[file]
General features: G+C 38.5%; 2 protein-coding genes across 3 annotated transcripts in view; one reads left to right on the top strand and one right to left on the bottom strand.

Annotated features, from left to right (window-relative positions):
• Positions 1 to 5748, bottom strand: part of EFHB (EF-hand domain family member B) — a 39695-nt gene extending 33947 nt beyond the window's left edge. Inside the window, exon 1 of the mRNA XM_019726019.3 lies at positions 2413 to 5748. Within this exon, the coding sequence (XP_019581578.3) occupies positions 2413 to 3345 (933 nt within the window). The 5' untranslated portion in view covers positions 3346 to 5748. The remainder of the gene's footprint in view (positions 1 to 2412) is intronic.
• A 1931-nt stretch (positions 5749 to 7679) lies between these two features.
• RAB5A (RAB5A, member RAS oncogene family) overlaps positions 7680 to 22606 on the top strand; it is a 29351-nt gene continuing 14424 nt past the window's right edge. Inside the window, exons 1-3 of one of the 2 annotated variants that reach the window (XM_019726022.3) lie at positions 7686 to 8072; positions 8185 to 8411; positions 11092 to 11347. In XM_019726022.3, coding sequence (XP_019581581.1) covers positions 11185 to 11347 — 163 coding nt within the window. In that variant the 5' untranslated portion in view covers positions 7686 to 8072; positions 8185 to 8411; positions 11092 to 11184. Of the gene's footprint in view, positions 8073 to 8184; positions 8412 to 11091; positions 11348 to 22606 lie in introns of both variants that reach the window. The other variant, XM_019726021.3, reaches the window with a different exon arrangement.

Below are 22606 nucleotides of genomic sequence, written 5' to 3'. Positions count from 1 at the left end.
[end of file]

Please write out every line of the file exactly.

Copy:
General features: G+C 38.5%; 2 protein-coding genes across 3 annotated transcripts in view; one reads left to right on the top strand and one right to left on the bottom strand.

Annotated features, from left to right (window-relative positions):
• Positions 1 to 5748, bottom strand: part of EFHB (EF-hand domain family member B) — a 39695-nt gene extending 33947 nt beyond the window's left edge. Inside the window, exon 1 of the mRNA XM_019726019.3 lies at positions 2413 to 5748. Within this exon, the coding sequence (XP_019581578.3) occupies positions 2413 to 3345 (933 nt within the window). The 5' untranslated portion in view covers positions 3346 to 5748. The remainder of the gene's footprint in view (positions 1 to 2412) is intronic.
• A 1931-nt stretch (positions 5749 to 7679) lies between these two features.
• RAB5A (RAB5A, member RAS oncogene family) overlaps positions 7680 to 22606 on the top strand; it is a 29351-nt gene continuing 14424 nt past the window's right edge. Inside the window, exons 1-3 of one of the 2 annotated variants that reach the window (XM_019726022.3) lie at positions 7686 to 8072; positions 8185 to 8411; positions 11092 to 11347. In XM_019726022.3, coding sequence (XP_019581581.1) covers positions 11185 to 11347 — 163 coding nt within the window. In that variant the 5' untranslated portion in view covers positions 7686 to 8072; positions 8185 to 8411; positions 11092 to 11184. Of the gene's footprint in view, positions 8073 to 8184; positions 8412 to 11091; positions 11348 to 22606 lie in introns of both variants that reach the window. The other variant, XM_019726021.3, reaches the window with a different exon arrangement.

Below are 22606 nucleotides of genomic sequence, written 5' to 3'. Positions count from 1 at the left end.